Let there be nothing closer to your heart than Christ, Our Eucharistic Lord and Savior
But seriously, between now and the beginning of Advent on Dec. 2, the Church will lead us through an exciting season of faith that is meant to turn the “ordinary” of our life into the “extraordinary.”
It is worth examining all the solemnities and feast days that mark the Church’s calendar that are meant to excite and increase our faith and love. Any missal you find in a pew will provide this listing. One such solemnity that we will celebrate on June 10 that I particularly love is known to us as Corpus Christi—“The Most Holy Body and Blood of Christ”—the source and summit of our faith.
I remember as a young boy attending grade school at Epiphany of Our Lord Church in South St. Louis how stories of the saints would spark our imaginations and inspire thoughts of wanting to be like them when we grew older.
But there was one particular saint I distinctly remember being taught about because he wasn’t much older than we were at the time he was martyred. He was St. Tarcisius—the “boy martyr of the Eucharist”—who suffered martyrdom in the third century while protecting the Eucharist from desecration. He was beaten and clubbed to death for not giving up the Eucharist that he was trying to bring to Christians in prison who were awaiting their martyrdom during the terrible time of Roman persecution.
As a seminarian, Cardinal John Carberry, archbishop emeritus of St. Louis, would present me a prayer card of St. Tarcisius when I became an acolyte. But St. Tarcisius would become so much more real to me because of two men I would meet as a priest, whose lives had become “extraordinary” because of their deep love of Christ in the Eucharist. They were Cardinal François-Xavier Nguyen Van Thuan (d. 2002) of Vietnam and Cardinal Jan Pieter Schotte (d. 2005) of Belgium.
These two men were modern day defenders of the Eucharist, both born in April 1928, but in different parts of the world and drastically different circumstances. They would risk their lives for love of the Eucharist and become Eucharistic in turn in offering themselves as a sacrifice of love for others. Both would die in their old age, but like St. Tarcisius, with the Eucharist close to their hearts.
Cardinal Van Thuan was archbishop of Saigon when South Vietnam fell to the Communists in 1975 and was arrested shortly thereafter on trumped-up conspiracy charges. He would spend 13 years in prison, nine of them in solitary confinement. Incredibly, he was able to celebrate Mass frequently with crumbs of bread and small amounts of wine smuggled into the prison to him by people with the same courage of faith as St. Tarcisius. Cardinal Van Thuan would offer Mass without altar, paten or chalice, using only what he had in place of these sacred vessels—the palm of his hands.
By living in the present moment, never living as if waiting for a better day or his release from captivity, he instead sought only to consecrate each moment in thanksgiving and to be a Eucharistic offering himself. I would meet this most incredible man of faith in Rome years after his release from captivity. His cause for canonization officially began in 2010.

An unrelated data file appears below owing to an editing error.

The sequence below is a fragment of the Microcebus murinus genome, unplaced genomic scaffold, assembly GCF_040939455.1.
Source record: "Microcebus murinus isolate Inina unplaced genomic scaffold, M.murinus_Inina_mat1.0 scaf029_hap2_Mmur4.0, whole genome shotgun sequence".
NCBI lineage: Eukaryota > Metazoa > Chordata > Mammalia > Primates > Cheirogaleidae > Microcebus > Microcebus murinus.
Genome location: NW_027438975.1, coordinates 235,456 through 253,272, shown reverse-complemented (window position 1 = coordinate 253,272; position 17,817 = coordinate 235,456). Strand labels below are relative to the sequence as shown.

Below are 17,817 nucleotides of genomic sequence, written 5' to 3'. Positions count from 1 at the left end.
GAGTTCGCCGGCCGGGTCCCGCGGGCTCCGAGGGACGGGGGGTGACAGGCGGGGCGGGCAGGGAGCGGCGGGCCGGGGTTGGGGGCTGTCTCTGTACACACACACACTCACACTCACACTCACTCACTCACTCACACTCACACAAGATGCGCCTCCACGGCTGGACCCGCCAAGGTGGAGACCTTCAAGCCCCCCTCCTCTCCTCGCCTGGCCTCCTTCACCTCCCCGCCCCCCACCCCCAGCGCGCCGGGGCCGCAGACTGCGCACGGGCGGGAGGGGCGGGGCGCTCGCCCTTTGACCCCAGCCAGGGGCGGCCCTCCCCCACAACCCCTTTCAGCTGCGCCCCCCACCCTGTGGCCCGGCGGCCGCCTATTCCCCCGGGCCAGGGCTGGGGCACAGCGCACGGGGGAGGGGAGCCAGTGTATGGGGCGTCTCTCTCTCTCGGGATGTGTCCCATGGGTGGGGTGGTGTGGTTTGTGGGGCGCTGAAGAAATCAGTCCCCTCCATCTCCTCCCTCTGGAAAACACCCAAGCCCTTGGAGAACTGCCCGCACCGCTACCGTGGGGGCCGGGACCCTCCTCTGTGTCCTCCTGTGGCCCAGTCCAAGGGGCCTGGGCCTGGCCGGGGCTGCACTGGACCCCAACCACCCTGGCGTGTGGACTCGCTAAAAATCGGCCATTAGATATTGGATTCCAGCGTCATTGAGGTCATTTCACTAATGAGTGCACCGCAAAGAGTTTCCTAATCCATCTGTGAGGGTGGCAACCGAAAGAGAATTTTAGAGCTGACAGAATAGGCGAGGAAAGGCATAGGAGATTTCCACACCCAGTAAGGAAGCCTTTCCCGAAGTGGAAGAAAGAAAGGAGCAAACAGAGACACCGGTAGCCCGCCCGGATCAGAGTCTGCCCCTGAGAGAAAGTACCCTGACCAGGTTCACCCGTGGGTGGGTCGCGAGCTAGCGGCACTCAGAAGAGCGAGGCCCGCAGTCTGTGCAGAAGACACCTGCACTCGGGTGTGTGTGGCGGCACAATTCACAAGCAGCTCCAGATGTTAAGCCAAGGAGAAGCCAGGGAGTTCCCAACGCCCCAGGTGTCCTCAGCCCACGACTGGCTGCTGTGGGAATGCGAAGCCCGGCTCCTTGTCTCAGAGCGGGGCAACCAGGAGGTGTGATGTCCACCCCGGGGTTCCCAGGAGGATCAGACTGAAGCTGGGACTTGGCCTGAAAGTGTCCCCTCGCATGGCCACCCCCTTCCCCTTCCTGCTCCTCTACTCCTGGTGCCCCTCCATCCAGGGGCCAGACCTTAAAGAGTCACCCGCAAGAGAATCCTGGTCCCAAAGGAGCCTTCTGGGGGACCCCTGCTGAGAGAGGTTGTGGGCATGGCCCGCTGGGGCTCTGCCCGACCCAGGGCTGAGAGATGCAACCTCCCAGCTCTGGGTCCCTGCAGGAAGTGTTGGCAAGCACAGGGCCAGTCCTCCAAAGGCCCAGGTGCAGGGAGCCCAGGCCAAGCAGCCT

I also would have the honor of getting to know another hero of the Eucharist—Cardinal Schotte—who was a close friend of Cardinal Justin Rigali, who I worked for at the time when Cardinal F. Rigali was archbishop of the Archdiocese of St. Louis. Cardinal Schotte would constantly remind people of the great importance of always keeping the Eucharist close to their hearts. These words came from an experience that would direct the rest of his life.
He shared with me one day that when he was a young boy in Nazi-occupied Belgium during World War II his town became of great strategic importance to advancing Allied troops. Given the flat countryside, the townspeople knew the bell tower of the town’s Catholic church would be used by the Nazis to observe and direct their fight against the Allied troops. Fearing the town would suffer destruction from the battle that would center around this key observation post, the townspeople made the excruciating last-minute decision to destroy the church to remove the town’s tactical importance to the opposing armies and hopefully save the town from destruction.
With time of the essence, explosives were quickly rigged in the church as the parish priest retrieved the Eucharist from the tabernacle. Fearing its desecration, but wanting to stay and minister to the needs of the townspeople, he chose “the fastest boy in the village” he knew—Cardinal Schotte, who was only 12 years old at the time. That was perhaps the same age as St. Tarcisius when he was martyred. Entrusting the Blessed Sacrament to him, the priest instructed the young boy to run as fast as he could to a nearby village and give the Eucharist to the priest there.
Because the Nazis at this moment of impending battle would suspect every man, young and old, of wanting to aid the Allied army, the danger was great.
Protectively holding the Eucharist close to his heart, Cardinal Schotte said he ran like he had never run before, pausing only to look when he heard the explosion that destroyed the church’s bell tower. The church that was so beautiful had been sacrificed to save the town, an image of Christ’s sacrifice on Calvary to save us. But Christ didn’t leave us orphaned. He gave Himself to us in the Eucharist, reminding us, “I am with you always, until the end of the age” (Matthew 28:20).
So I close with the words that both Cardinal Schotte and Cardinal Van Thuan lived—keep the Eucharist close to your heart! n